The Star-Herald

Chew on these bite prevention tips

Being a “big brown” delivery driver for 25-plus years, I certainly had my share of adventures with thousands of dogs from Bridgewater to the Allagash.  I have always loved dogs and have never had any fear of them.  But I did learn quickly to have respect for them.  I have also had my share of dog bites, trips to the emergency room and tetanus shots.  

Most of the bites I received were from small dogs that bit the minute I turned my back to leave … sneaky little devils.  Many times people would answer their door with their dogs charging out at me and would always say, “Don’t worry, he won’t bite.”  Well, on several occasions, that wasn’t the case.  I had several scary encounters with large, aggressive dogs. One literally jumped in my truck and bit me, the other charged at me and bit when I was handing a package to a young child.  I’m pretty sure he was just being protective of the child, but it was still an unsettling experience.

Every year, thousands of kids suffer dog bites, frequently inflicted by animals they know.  According to government statistics, children between the ages of 5 and 9 are most at risk.  

Manage your dog

  1. Watch for signs of stress, such as motionlessness in an otherwise active dog, activity in an otherwise calm dog, moving/turning away, lowering the head over an object or food, staring at a child, and whining/muttering/growling.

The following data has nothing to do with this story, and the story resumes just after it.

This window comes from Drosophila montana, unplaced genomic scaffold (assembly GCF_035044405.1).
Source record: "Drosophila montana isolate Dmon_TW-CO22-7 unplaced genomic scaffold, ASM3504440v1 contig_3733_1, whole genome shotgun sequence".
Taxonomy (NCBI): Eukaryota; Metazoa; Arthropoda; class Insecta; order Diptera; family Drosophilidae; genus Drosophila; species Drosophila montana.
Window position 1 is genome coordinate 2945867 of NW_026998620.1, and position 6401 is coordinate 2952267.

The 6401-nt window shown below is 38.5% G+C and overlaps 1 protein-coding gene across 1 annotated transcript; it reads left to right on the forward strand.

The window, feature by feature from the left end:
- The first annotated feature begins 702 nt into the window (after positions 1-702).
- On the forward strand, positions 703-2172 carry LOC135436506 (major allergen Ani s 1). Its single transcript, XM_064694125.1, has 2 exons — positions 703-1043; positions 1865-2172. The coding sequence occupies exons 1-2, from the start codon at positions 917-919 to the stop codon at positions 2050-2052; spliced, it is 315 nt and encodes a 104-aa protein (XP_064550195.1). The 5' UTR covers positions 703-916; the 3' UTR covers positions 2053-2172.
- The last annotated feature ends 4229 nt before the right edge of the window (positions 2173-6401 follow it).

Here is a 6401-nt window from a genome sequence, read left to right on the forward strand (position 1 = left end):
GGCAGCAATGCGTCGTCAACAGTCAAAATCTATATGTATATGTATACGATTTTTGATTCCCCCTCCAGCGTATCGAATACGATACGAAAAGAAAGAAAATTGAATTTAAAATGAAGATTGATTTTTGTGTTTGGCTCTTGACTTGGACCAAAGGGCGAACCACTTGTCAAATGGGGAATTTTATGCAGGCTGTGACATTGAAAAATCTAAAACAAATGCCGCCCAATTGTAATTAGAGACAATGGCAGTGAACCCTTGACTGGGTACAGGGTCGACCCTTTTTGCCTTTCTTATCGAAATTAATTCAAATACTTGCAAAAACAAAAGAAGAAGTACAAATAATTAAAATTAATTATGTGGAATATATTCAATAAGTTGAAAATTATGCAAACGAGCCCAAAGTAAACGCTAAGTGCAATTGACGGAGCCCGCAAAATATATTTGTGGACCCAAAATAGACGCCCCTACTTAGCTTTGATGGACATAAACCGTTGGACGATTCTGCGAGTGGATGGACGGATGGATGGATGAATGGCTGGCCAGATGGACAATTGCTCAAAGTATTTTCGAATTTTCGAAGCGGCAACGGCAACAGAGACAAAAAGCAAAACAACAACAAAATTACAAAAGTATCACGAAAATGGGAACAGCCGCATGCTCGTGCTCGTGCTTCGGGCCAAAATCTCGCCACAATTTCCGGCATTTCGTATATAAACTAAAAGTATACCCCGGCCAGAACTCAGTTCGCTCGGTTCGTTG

2. When your dog shows signs of stress, believe him.  That he usually is “good around kids” is irrelevant; if he’s showing signs of stress or avoidance, act immediately by separating the child from the dog or the dog from the child.
  3. Confine your canine.  If you can’t be there to monitor a situation, separate the pet with a gate, closed door or crate, so even when you cannot help create good moments, you can at least prevent bad ones.

Manage your child

  1. Model manners.  Act how you want your child to act around animals.  Be calm and respectful to dogs in general and yours in particular.  Explain why you respect his or her space, and are gentle and kind.  Avoid rough games that may be fine for you, but not your child, to play.
  2. Slow down.  Teach your child to slow down or stand still when a dog starts to get excited.  Explain that dogs like to chase things that move fast, so moving fast can cause chasing.
  3. Be calm, be clear and follow through.  If you tell your child not to bother, sit on, chase after, wake up or bother the dog, act on it if your child does not respond.  Make that something your child can count on and both your dog and your child will be safer (and happier).

And as far as your delivery drivers: Don’t assume that they love animals and are comfortable around all pets.  Having a fear of dogs and being “surprised” by your excited pet is never a good thing.  Being mindful of how your pet will react when meeting a strange person or child will only benefit both you and your pet.

“A house is not a home without a pet” (Anonymous).

Gloria J. Towle is the secretary and a member of the Board of Directors of the Central Aroostook Humane Society.

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